Goodwill is a highly effective way both to project warmth and to create a feeling of warmth in others. When you truly focus on someone’s well-being, you feel more connected to them, it shows across your face, and people perceive you as someone full of warmth. Your charisma quotient soars. When our only aim is to broadcast goodwill, it takes the pressure off. We’re no longer striving, struggling, pushing for things to go in a certain direction. And since we’re less concerned about how the interaction goes, we can both feel and project more charismatic confidence.
* Find three things you like about the person you want to feel goodwill toward
* What if this were their last day alive? You can even imagine their funeral. You’re at their funeral, and you’re asked to say a few words about them. You can also imagine what you’d say to them after they’d already died.
* Smile

Grow self-compassion
Self-confidence is our belief in our ability to do or to learn how to do something. Self-esteem is how much we approve of or value ourselves. It’s often a comparison-based evaluation (whether measured against other people or against our own internal standards for approval). Self-compassion is how much warmth we can have for ourselves, especially when we’re going through a difficult experience. Self-compassion is what helps us forgive ourselves when we’ve fallen short; it’s what prevents internal criticism from taking over and playing across our face, ruining our charisma potential. In this way, self-compassion is critical to emanating warmth.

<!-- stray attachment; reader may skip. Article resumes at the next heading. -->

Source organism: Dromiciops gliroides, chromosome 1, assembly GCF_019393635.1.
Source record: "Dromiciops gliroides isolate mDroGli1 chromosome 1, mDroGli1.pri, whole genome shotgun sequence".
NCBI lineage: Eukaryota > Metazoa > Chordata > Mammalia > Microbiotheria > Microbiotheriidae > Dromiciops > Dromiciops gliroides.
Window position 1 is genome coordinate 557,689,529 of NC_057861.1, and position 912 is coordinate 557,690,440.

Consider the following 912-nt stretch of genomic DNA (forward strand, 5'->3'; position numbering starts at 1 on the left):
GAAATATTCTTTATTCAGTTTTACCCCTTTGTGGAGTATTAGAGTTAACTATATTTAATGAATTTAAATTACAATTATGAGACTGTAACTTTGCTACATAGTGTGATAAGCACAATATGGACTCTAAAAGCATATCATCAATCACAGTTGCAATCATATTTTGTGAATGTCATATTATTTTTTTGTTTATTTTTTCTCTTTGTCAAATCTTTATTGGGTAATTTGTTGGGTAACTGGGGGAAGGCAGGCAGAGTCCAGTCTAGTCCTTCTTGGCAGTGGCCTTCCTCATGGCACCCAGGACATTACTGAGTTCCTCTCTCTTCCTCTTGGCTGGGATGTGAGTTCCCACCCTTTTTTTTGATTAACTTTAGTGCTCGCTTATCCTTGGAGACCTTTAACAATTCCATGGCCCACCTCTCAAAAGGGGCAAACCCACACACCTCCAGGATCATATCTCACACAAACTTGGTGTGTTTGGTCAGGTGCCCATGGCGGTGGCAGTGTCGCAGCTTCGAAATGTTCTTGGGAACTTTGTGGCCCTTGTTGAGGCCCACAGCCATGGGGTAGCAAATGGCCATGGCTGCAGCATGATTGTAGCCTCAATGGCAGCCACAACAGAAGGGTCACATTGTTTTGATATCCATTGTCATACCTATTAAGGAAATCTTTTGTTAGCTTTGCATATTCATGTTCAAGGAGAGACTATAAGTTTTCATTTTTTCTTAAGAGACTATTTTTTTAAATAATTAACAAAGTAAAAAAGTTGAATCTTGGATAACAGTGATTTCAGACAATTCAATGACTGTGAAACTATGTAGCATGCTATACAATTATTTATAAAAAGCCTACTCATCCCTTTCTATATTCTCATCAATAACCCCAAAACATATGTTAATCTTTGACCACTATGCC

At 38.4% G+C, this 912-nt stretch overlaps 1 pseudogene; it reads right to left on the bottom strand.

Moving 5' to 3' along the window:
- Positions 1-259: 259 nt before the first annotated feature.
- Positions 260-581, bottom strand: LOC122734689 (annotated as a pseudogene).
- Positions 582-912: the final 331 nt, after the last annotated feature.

Sit comfortably, close your eyes, and take two or three deep breaths. As you inhale, imagine drawing in masses of clean air toward the top of your head; then let it whoosh through you from head to toe as you exhale, washing all concerns away. ♦ Think of any occasion in your life when you performed a good deed, however great or small. Just one good action—one moment of truth, generosity, or courage. Focus on that memory for a moment. ♦ Now think of one being, whether present or past, mythical or actual—Jesus, Buddha, Mother Teresa, Muhammed, or the Dalai Lama—who could have great affection for you. This could be a person, a pet, or even a stuffed animal. ♦ Picture this being in your mind. Imagine their warmth, their kindness and compassion. See it in their eyes and face. Feel their warmth radiating toward you, enveloping you. ♦ See yourself through their eyes with warmth, kindness, and compassion. Feel them giving you complete forgiveness for everything your inner critic says is wrong. You are completely and absolutely forgiven. You have a clean slate. ♦ Feel them giving you wholehearted acceptance. You are accepted as you are, right now, at this stage of growth, imperfections and all.